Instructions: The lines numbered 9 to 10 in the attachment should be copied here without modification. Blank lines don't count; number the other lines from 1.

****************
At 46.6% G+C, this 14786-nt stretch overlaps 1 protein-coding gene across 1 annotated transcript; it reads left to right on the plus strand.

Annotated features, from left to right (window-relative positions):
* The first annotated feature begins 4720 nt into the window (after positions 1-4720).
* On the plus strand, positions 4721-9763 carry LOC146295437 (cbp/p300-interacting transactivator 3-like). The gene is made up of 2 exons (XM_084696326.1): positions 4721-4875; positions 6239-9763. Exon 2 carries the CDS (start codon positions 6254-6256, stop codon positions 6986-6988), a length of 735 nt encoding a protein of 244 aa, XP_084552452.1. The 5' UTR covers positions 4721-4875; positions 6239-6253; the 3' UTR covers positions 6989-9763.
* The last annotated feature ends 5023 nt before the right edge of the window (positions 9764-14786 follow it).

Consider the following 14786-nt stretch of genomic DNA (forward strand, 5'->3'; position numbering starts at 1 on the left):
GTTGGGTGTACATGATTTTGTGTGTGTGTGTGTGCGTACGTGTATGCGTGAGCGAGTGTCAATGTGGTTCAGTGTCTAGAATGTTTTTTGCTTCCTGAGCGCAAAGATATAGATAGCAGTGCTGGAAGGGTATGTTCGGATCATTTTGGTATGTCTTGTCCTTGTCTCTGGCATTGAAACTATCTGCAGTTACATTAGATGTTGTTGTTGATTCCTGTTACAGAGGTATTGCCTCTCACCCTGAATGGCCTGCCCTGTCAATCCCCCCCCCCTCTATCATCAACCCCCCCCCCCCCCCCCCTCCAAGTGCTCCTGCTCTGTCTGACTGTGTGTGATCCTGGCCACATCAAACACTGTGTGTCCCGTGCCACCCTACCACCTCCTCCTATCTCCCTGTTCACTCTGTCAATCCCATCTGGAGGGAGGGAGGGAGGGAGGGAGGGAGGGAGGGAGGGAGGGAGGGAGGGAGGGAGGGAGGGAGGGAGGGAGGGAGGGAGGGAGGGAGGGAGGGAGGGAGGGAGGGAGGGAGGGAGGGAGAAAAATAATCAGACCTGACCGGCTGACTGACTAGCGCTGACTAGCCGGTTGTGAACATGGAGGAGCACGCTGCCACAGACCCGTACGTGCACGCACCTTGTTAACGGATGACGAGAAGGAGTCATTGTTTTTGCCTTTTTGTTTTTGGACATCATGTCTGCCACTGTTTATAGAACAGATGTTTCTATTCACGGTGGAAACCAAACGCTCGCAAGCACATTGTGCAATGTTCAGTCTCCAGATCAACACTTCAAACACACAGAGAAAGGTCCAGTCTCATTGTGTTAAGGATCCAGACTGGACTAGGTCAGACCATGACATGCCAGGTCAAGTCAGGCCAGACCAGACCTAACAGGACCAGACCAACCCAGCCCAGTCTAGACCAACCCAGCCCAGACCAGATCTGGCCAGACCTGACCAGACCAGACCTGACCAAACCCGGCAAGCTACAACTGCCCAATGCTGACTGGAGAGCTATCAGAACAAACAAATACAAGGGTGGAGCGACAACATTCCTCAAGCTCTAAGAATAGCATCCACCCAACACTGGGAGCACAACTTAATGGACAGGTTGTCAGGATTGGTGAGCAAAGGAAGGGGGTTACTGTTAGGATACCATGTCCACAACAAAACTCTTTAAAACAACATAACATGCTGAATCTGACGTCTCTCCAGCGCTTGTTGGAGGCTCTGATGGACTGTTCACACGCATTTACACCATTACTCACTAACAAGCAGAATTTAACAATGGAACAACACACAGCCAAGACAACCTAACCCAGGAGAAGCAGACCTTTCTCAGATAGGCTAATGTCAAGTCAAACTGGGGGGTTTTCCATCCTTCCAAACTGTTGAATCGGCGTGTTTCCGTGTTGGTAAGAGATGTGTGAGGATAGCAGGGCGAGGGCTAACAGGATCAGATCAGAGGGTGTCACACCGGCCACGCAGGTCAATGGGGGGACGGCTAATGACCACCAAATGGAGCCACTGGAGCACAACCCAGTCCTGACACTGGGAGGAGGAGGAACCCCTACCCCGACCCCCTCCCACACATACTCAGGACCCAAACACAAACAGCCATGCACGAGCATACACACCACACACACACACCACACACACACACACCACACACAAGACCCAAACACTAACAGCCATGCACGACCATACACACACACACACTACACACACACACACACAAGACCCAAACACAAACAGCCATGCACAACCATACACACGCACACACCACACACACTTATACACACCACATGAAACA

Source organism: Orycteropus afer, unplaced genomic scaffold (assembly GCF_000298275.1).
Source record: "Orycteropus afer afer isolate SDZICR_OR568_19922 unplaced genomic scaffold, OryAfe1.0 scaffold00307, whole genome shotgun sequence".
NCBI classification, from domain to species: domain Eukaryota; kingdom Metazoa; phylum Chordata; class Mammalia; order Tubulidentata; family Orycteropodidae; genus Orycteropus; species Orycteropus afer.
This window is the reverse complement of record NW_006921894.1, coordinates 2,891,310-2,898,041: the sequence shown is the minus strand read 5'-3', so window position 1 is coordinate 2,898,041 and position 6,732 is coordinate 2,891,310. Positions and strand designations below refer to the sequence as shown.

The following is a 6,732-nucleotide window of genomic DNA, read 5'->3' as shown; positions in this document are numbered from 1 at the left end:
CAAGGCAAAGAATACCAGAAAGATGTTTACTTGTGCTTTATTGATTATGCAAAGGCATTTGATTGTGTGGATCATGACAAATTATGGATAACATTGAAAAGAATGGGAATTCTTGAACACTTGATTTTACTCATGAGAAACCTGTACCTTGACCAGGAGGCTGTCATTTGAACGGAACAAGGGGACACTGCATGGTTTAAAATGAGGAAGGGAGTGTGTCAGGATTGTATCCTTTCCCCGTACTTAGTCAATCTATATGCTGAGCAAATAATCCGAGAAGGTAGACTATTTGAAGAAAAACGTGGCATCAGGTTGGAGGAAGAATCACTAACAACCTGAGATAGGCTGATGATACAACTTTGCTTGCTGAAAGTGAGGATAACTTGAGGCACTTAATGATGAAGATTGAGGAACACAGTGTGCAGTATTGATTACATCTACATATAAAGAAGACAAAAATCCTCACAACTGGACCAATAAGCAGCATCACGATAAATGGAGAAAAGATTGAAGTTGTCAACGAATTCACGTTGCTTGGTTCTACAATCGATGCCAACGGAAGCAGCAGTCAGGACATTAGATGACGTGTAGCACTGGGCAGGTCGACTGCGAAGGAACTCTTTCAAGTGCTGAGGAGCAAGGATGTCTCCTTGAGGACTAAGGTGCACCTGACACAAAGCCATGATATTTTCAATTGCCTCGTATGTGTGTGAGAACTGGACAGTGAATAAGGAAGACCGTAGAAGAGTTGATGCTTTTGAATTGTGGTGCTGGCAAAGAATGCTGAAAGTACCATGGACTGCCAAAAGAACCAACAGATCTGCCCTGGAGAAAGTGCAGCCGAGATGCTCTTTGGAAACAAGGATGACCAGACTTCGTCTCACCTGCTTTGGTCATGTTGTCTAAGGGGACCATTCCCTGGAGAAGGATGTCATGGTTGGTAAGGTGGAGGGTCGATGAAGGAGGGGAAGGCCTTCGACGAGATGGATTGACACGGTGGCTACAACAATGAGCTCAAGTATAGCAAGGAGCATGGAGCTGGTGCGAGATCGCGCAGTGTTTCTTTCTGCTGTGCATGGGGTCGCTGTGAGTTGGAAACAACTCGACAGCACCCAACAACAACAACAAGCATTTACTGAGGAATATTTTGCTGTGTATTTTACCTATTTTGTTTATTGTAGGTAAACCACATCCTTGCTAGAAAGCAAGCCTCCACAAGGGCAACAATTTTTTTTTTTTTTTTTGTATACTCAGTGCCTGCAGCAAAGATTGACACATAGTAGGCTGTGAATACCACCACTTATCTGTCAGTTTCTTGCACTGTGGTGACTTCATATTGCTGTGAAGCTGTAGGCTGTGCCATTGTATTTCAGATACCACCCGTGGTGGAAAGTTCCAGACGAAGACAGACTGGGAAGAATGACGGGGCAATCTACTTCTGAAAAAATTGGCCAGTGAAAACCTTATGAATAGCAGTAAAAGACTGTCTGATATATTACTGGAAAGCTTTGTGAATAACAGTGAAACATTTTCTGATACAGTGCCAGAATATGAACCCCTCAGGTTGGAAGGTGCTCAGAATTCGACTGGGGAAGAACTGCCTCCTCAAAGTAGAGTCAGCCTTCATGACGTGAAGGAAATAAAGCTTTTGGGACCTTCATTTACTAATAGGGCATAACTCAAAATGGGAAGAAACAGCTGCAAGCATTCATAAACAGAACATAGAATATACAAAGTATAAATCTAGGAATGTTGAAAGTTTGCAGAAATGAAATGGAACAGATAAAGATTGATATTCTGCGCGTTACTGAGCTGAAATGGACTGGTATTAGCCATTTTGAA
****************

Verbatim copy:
Source record: "Orycteropus afer afer isolate SDZICR_OR568_19922 unplaced genomic scaffold, OryAfe1.0 scaffold00307, whole genome shotgun sequence".
NCBI classification, from domain to species: domain Eukaryota; kingdom Metazoa; phylum Chordata; class Mammalia; order Tubulidentata; family Orycteropodidae; genus Orycteropus; species Orycteropus afer.